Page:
In what amounts to the biggest “congratulations, you played yourself” moment of 2016 so far, Maine Governor Paul LePage recently at a town hall meeting insinuated that young black men with names like “Smoothie,” “Shifty,” and “D-Money” are coming from Connecticut and New York to sell their heroin, go back home and occasionally impregnate a young, white girl before they leave.

A day before LePage went on his tirade, though, something happened that put gaping holes in his claims of menacing black heroin dealers named after cold, blended drinks. In Maine, three white people, two of which happened to be women, were arrested for trafficking 39 grams of heroin. Also found on them were a handgun and $5,000 in cash. What this shows is that LePage was looking for any excuse to engage in dog whistle politics. He was trying to cultivate a black boogie man for white Maine residents even when the facts showed the exact opposite of his claims. LePage had to do some gargantuan digging if he was gonna get out of this one.

I expected the typical outrage, think pieces, half-hearted apology and repeat cycle to resurface yet again. But despite the obvious indication that he was referencing black heroin dealers with his remarks, LePage continually doubled down on said remarks. He tried to weasel out of taking responsibility for his words by saying his statements were a slight slip of the tongue, and blaming the media for making his racially charged statements racially charged. What LePage does not seem to understand though is that the media did not put the racial charge in his statements. LePage himself did a great job of that with no help from the media.

LePage claimed that he was not implying anything race related when he said what he said. But the specific mention of white girls juxtaposes them with a race other than white, making what he said blatantly race related. He also claimed that he didn’t think there was anything wrong with saying young, white girls because Maine is 95 percent white. But if he was thinking about the demographics of Maine when he made the statement, there would have been no need to even mention the fact that these women were white because it was common knowledge that these women were the clear majority. LePage obviously is referring to race when he made those statements, and it’s very disturbing that he neither owned up to this fact nor did he think what he said was wrong.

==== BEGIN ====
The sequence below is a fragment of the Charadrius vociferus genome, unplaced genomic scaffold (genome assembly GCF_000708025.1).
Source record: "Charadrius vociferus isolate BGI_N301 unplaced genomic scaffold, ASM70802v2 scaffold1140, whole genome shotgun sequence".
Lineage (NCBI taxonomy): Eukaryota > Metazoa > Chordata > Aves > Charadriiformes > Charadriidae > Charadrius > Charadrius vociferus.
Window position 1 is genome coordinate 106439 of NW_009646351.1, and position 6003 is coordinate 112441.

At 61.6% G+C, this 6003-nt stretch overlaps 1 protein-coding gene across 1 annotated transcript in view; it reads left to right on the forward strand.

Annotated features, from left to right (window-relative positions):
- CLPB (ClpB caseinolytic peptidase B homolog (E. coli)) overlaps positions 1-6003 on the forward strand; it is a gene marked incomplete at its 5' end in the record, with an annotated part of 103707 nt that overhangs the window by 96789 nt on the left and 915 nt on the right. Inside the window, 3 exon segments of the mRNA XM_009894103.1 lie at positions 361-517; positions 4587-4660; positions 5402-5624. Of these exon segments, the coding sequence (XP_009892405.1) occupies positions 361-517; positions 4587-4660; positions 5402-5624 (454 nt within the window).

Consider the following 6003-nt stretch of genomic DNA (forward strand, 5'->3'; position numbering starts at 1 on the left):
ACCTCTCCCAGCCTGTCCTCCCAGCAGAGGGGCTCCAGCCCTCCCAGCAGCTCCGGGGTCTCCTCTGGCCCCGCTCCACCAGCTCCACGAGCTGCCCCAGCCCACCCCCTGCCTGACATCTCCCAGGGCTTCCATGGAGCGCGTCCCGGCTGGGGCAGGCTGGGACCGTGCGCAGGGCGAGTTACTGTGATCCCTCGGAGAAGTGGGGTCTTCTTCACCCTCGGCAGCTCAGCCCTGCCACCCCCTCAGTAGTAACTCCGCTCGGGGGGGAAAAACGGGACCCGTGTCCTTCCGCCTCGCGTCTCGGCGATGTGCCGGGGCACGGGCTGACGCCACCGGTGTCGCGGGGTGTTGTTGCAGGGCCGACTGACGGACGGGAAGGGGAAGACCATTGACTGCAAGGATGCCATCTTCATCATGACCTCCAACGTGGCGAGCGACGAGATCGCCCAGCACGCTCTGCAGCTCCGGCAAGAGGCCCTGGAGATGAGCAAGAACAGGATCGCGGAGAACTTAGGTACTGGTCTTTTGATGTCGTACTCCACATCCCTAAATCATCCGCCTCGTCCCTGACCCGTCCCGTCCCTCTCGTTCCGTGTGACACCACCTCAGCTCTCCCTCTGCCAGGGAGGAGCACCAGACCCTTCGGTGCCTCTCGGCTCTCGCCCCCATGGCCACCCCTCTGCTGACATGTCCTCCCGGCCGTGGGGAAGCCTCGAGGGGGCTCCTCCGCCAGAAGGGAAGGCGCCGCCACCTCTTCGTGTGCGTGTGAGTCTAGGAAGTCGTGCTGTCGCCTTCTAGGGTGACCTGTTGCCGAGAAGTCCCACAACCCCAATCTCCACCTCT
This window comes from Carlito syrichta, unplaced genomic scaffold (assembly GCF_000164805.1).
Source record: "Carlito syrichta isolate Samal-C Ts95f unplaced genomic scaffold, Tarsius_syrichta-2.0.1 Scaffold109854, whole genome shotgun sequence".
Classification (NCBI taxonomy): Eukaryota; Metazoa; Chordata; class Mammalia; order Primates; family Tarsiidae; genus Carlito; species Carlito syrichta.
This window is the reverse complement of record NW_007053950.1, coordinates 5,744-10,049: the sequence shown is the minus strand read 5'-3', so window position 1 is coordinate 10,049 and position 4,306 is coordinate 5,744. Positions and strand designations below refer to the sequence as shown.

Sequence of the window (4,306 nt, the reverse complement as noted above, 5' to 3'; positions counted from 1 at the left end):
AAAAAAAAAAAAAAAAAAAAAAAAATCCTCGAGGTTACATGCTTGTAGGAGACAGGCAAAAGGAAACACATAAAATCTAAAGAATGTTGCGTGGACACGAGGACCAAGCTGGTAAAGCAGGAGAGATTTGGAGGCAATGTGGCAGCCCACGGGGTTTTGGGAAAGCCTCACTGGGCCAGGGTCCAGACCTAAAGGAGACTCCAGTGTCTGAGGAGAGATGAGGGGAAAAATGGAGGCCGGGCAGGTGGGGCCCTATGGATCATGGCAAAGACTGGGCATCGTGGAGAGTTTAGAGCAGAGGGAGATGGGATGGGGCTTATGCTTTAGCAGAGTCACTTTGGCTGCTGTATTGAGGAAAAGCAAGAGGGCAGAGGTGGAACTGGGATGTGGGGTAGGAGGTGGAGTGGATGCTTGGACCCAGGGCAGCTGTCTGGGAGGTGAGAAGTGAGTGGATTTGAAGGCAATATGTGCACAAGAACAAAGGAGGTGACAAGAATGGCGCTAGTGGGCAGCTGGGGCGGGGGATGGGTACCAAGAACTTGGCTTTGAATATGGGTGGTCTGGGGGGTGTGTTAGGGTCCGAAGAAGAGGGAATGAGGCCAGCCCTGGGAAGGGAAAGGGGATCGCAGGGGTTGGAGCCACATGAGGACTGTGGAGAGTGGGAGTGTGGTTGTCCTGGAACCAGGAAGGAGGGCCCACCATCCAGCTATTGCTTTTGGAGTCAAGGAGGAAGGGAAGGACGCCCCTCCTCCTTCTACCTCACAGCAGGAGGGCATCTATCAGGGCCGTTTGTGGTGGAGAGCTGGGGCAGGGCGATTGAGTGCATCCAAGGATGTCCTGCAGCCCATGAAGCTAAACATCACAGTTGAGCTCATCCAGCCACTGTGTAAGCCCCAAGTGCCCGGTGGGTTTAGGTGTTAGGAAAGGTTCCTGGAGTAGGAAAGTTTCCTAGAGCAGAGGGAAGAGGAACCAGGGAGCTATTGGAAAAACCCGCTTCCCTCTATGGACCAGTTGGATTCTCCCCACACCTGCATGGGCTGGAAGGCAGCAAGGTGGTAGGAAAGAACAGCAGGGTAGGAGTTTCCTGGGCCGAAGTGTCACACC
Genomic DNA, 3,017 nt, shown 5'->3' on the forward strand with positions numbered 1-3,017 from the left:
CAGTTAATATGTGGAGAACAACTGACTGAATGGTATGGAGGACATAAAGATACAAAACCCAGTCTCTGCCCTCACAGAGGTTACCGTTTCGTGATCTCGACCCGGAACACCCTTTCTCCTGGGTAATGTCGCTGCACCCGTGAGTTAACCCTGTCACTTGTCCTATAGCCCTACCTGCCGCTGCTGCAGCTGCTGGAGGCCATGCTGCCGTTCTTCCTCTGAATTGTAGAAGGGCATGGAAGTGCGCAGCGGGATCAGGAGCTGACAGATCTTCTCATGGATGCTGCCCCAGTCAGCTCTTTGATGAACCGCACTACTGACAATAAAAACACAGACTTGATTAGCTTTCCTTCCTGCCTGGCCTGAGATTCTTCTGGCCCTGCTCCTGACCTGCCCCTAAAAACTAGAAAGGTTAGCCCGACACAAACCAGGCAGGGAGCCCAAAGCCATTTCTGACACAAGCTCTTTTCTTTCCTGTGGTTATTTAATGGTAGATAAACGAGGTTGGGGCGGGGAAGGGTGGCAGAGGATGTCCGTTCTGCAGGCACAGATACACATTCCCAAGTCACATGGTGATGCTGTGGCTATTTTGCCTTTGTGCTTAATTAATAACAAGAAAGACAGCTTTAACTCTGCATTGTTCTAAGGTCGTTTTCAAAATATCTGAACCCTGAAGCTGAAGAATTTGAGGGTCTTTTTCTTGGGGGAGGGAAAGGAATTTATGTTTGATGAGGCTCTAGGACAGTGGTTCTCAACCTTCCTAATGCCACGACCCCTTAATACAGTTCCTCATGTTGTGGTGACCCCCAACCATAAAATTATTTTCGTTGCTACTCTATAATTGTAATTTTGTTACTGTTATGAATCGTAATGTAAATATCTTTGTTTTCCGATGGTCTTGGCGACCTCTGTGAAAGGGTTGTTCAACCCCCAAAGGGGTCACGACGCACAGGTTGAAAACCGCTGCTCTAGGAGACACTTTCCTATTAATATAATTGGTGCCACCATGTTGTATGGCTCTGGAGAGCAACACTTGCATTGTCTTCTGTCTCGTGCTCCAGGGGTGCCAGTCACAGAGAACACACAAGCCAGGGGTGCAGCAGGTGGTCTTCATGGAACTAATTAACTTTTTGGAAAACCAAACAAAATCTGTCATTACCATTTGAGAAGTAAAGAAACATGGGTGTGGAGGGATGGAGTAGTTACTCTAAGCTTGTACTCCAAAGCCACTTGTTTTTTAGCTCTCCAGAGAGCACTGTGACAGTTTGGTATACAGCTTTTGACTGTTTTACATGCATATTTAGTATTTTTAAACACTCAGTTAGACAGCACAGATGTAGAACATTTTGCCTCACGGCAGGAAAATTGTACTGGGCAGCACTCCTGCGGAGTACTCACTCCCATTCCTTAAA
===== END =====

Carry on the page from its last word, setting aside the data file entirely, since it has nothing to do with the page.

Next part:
LePage’s apology is just another example of some whites blaming others for their own racism, and one of the more prominent examples at that. You’ve seen it before. Some conservatives say Obama has somehow made race relations worse, but can’t really name any specific examples of why this is the case. Some of these people really think that talking about racism makes someone racist. They somehow think that pointing out racist people makes race relations worse. The problem with that logic is that we should be pointing these people out. An unfortunate byproduct of this seems to be that people get more defensive, but only because they are being outed as racists. That is exactly what LePage’s press conference sounded like.

This seems to be a common go-to tactic for a lot of people who get accused of racist things. I understand that no one wants to be accused of being racist, but at some point you just have to stop blaming others for how you feel towards another race and do something about those feelings. Maybe talk to a couple of black people every now and then. Maybe some therapy would work. Really, anything would work besides deflecting your racism onto the very people that you are being racist towards. How about just talking to them to understand why they’re calling you racist instead of muddying the conversation with reactionary claims of reverse racism?

I imagine if more conversations like that took place, we will actually get closer to alleviating a lot of the racial tension in this country.